International labour organisation – foundation, structure and functions of ilo
The International Labour Organisation was set up in 1919 to bring governments, employers and trade unions together for united action in the cause of social justice and better living conditions everywhere. ILO is tripartite organisation, with worker and employer representatives taking part in its work on an equal footing with governments. The number of ILO member countries now stands at 154. In 1969 the Organisation celebrated its Fiftieth anninversary and was awarded the Nobel Peace Prize. Its secretariat is based in Geneva, Switzerland. Between the two world wars the ILO was an autonomus part of the League of Nations. During the second world war the ILO moved its head quarters temporarily to Montreal, Canada. The most urgent problems of the time, on which its first decisions were made, included the promotion of the eight-hour working day, the struggle against unemployment, maernity protection and the working conditions of women and the young.
In its preamble the ILO Constitution declares that universal and lasting peace can be found only on the basis of social justice. The International Labour Conference held at Philadelphia in 1944, redefined the Organisation’s aims and objectives in adopting the Declaration of Philadelphia and helped prepare the ILO for the problems awaiting it after the war.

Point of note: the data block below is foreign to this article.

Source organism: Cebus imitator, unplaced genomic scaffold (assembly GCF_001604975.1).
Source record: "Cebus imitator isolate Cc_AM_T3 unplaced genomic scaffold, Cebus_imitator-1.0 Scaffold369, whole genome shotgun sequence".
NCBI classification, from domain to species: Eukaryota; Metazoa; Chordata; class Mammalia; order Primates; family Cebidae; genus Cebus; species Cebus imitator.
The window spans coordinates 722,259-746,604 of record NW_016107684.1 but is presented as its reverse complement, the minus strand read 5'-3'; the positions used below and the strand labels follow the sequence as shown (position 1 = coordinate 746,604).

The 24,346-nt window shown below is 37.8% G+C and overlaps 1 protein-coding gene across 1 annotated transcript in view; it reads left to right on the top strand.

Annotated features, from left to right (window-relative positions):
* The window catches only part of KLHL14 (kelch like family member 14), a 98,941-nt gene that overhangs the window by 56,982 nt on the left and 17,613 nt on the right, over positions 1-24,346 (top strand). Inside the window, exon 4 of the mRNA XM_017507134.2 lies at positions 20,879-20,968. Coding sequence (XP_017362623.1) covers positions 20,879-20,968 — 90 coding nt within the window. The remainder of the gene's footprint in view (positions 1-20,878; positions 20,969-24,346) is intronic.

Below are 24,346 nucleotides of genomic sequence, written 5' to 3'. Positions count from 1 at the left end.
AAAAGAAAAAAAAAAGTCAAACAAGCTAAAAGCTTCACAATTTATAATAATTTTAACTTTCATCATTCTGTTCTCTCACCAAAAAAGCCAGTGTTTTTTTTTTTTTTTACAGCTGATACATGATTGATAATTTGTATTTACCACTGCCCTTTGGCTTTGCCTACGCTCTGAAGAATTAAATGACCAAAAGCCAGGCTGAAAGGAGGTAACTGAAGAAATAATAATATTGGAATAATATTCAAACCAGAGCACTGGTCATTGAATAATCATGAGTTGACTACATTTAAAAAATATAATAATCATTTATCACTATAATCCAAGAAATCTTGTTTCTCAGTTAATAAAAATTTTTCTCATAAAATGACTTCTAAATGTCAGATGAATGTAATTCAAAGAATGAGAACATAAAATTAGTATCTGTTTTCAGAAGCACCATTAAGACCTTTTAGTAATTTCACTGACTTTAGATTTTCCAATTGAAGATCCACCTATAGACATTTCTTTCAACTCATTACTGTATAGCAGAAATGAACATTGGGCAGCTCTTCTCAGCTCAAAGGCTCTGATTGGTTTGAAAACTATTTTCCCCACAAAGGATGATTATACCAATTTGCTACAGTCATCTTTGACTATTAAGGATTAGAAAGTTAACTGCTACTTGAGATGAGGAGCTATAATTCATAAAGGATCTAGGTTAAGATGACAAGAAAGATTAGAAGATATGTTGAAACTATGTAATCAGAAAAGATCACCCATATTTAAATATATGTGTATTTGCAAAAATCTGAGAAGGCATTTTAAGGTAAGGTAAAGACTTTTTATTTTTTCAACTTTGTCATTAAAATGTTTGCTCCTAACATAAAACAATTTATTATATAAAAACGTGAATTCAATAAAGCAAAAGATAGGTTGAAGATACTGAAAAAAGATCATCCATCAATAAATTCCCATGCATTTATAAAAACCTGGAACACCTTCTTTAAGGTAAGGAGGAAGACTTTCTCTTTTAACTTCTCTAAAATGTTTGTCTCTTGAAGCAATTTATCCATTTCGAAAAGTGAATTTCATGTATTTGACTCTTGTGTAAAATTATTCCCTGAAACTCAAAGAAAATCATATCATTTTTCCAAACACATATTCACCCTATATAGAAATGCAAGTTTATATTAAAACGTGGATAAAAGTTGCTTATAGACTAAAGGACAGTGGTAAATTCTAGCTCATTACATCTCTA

It adopted a Declaration, now an annex to the Constitution, which embodies an even more dynamic concept. It proclaims the right of all human beings “to pursue both their material well-being and their spiritual development in conditions of freedom and dignity, of economic security and equal opportunity”. It further states that “poverty anywhere constitutes a danger to prosperity everywhere.”
The ILO accomplishes its work through three main bodies, namely, the International Labour Conference, the Governing Body and the International Labour Office. In the International Labour Conference, each member state is represented by two government delegates and an employer delegate and a worker delegate, all accompanied by Advisers if they wish. Every delegate has the same rights. Worker and Employer delegates have even voted against their government representatives or against each other. Each can express himself freely and vote as he wishes. This diversity of viewpoint does not prevent decisions from being adopted by large majorities or in many cases even unanimously.